Analysis of surgical mortalities using the fishbone model for quality improvement in surgical disciplines

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Background: The healthcare industry is complex and prone to the occurrence of preventable patient safety incidents. Most serious patient safety events in surgery are preventable. Aim: This study was conducted to determine the rate of occurrence of preventable mortalities and to use the fishbone model to establish the main contributing factors. Methods: We reviewed the records of patients who died following admission to the surgical wards. Data regarding their demography, diagnosis, acuity, comorbidities, categorization of death and contributing factors were extracted from the Research Electronic Data Capture (REDCap) database. Factors which contributed to preventable and potentially preventable mortalities were collated. The fishbone model was used for root cause analysis. The study received prior ethical clearance (M190122). Results: Records of 859 mortalities were found, of which 65.7% (564/859) were males. The median age of the patients who died was 49 years (IQR: 33–64 years). The median length of hospital stay before death was three days (IQR: 1–11 days). Twenty-four percent (24.1%) of the deaths were from gastrointestinal (GIT) emergencies, 18.4% followed head injury and 17.0% from GIT cancers. Overall, 5.4% of the mortalities were preventable, and 41.1% were considered potentially preventable. The error of judgment and training issues accounted for 46% of mortalities. Conclusion: Most surgical mortalities involve males, and around 46% are either potentially preventable or preventable. The majority of the mortality were associated with GIT emergencies, head injury and advanced malignancies of the GIT. The leading contributing factors to preventable and potentially preventable mortalities were the error of judgment, inadequate training and shortage of resources.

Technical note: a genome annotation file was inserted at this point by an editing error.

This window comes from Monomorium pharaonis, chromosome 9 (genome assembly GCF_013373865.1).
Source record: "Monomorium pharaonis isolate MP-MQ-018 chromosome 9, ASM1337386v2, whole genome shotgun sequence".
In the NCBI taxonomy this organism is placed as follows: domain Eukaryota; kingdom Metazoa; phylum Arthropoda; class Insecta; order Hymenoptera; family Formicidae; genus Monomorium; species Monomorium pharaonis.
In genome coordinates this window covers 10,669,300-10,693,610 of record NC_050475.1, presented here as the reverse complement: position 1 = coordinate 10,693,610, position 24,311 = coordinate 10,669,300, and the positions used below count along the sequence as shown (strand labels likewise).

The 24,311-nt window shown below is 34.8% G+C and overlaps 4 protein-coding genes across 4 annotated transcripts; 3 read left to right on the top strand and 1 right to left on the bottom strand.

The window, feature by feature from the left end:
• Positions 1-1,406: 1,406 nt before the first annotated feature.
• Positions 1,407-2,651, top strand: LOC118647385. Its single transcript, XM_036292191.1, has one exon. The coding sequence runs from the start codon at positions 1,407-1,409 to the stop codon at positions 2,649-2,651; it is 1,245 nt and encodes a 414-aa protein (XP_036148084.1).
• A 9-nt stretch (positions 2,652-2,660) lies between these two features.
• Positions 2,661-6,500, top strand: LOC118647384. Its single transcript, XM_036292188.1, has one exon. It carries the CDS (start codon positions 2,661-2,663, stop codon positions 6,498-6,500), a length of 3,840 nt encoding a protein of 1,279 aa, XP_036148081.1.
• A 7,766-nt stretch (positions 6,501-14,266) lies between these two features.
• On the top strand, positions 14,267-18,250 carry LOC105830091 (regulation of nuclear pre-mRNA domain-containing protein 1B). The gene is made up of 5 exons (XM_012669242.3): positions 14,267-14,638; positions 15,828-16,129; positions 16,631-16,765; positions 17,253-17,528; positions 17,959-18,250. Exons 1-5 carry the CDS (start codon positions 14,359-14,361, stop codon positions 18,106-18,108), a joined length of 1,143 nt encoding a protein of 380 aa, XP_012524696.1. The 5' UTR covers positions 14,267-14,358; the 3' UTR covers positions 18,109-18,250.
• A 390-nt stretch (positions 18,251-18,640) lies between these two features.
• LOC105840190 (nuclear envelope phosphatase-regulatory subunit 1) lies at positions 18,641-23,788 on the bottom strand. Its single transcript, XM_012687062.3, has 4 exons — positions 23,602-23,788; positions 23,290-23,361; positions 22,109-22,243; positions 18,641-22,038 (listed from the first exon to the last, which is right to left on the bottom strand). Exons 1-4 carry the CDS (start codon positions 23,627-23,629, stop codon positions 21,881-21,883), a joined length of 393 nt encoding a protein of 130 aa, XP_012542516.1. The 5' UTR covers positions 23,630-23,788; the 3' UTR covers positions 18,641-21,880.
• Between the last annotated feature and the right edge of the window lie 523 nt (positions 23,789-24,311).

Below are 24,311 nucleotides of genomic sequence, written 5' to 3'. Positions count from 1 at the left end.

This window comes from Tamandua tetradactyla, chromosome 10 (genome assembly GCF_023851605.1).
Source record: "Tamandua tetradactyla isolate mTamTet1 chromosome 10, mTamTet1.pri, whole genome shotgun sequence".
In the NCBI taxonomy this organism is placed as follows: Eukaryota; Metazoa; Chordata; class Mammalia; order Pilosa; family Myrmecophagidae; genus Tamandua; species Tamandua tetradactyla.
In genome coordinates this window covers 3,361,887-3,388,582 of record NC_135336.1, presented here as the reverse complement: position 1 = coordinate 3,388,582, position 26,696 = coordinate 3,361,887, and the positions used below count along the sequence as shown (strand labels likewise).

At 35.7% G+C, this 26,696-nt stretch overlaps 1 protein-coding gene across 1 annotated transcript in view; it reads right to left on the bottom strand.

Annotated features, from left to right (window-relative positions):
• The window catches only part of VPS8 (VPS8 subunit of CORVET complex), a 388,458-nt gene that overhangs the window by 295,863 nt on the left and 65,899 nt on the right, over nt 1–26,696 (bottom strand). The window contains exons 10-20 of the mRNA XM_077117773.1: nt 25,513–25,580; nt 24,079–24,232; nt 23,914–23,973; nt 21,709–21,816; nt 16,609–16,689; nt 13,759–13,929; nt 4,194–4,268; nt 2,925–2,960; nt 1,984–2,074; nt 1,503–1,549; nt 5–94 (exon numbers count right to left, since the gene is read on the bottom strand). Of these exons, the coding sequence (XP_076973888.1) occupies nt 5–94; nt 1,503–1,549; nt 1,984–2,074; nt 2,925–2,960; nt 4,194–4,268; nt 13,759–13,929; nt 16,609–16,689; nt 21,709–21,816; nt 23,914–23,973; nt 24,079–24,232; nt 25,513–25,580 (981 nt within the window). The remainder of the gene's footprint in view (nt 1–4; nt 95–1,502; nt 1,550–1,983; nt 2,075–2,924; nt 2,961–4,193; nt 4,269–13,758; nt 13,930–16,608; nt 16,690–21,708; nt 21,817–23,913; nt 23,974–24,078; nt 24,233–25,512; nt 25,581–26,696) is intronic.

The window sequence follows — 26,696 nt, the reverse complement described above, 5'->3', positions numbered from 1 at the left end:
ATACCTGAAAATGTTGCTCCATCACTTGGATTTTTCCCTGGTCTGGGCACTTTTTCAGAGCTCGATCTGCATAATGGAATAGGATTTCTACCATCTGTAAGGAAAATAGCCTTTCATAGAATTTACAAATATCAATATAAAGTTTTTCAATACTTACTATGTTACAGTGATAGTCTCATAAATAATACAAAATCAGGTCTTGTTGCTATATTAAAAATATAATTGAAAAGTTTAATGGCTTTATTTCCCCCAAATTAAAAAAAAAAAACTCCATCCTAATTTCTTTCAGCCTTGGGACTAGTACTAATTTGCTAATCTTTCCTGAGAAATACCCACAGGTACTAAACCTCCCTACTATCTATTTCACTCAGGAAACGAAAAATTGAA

Surgical mortalities, Surgical disciplines, Healthcare industry, Fishbone model
Moeng, M. S., & Luvhengo, T. E. (2022). Analysis of Surgical Mortalities Using the Fishbone Model for Quality Improvement in Surgical Disciplines. World journal of surgery, 46(5), 1006–1014.